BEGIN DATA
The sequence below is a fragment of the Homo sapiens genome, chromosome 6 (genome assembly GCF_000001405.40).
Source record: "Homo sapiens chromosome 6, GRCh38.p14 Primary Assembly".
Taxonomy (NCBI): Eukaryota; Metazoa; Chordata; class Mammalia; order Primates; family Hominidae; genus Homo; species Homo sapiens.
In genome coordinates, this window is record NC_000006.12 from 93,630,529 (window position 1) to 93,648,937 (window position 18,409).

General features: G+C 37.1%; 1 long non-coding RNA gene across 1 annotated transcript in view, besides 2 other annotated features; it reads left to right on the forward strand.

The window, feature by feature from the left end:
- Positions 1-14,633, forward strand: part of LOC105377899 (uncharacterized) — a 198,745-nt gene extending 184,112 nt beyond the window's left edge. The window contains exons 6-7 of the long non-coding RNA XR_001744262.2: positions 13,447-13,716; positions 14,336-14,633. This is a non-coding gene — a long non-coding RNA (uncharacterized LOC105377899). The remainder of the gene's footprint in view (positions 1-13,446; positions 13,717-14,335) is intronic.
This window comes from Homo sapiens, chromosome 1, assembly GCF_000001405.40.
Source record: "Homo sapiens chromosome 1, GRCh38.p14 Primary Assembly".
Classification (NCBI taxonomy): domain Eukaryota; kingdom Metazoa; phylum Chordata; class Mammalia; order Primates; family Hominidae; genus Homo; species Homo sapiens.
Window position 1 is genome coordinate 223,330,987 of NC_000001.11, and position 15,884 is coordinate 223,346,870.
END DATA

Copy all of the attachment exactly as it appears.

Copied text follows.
The sequence below is a fragment of the Homo sapiens genome, chromosome 6 (genome assembly GCF_000001405.40).
Source record: "Homo sapiens chromosome 6, GRCh38.p14 Primary Assembly".
Taxonomy (NCBI): Eukaryota; Metazoa; Chordata; class Mammalia; order Primates; family Hominidae; genus Homo; species Homo sapiens.
In genome coordinates, this window is record NC_000006.12 from 93,630,529 (window position 1) to 93,648,937 (window position 18,409).

General features: G+C 37.1%; 1 long non-coding RNA gene across 1 annotated transcript in view, besides 2 other annotated features; it reads left to right on the forward strand.

The window, feature by feature from the left end:
- Positions 1-14,633, forward strand: part of LOC105377899 (uncharacterized) — a 198,745-nt gene extending 184,112 nt beyond the window's left edge. The window contains exons 6-7 of the long non-coding RNA XR_001744262.2: positions 13,447-13,716; positions 14,336-14,633. This is a non-coding gene — a long non-coding RNA (uncharacterized LOC105377899). The remainder of the gene's footprint in view (positions 1-13,446; positions 13,717-14,335) is intronic.
This window comes from Homo sapiens, chromosome 1, assembly GCF_000001405.40.
Source record: "Homo sapiens chromosome 1, GRCh38.p14 Primary Assembly".
Classification (NCBI taxonomy): domain Eukaryota; kingdom Metazoa; phylum Chordata; class Mammalia; order Primates; family Hominidae; genus Homo; species Homo sapiens.
Window position 1 is genome coordinate 223,330,987 of NC_000001.11, and position 15,884 is coordinate 223,346,870.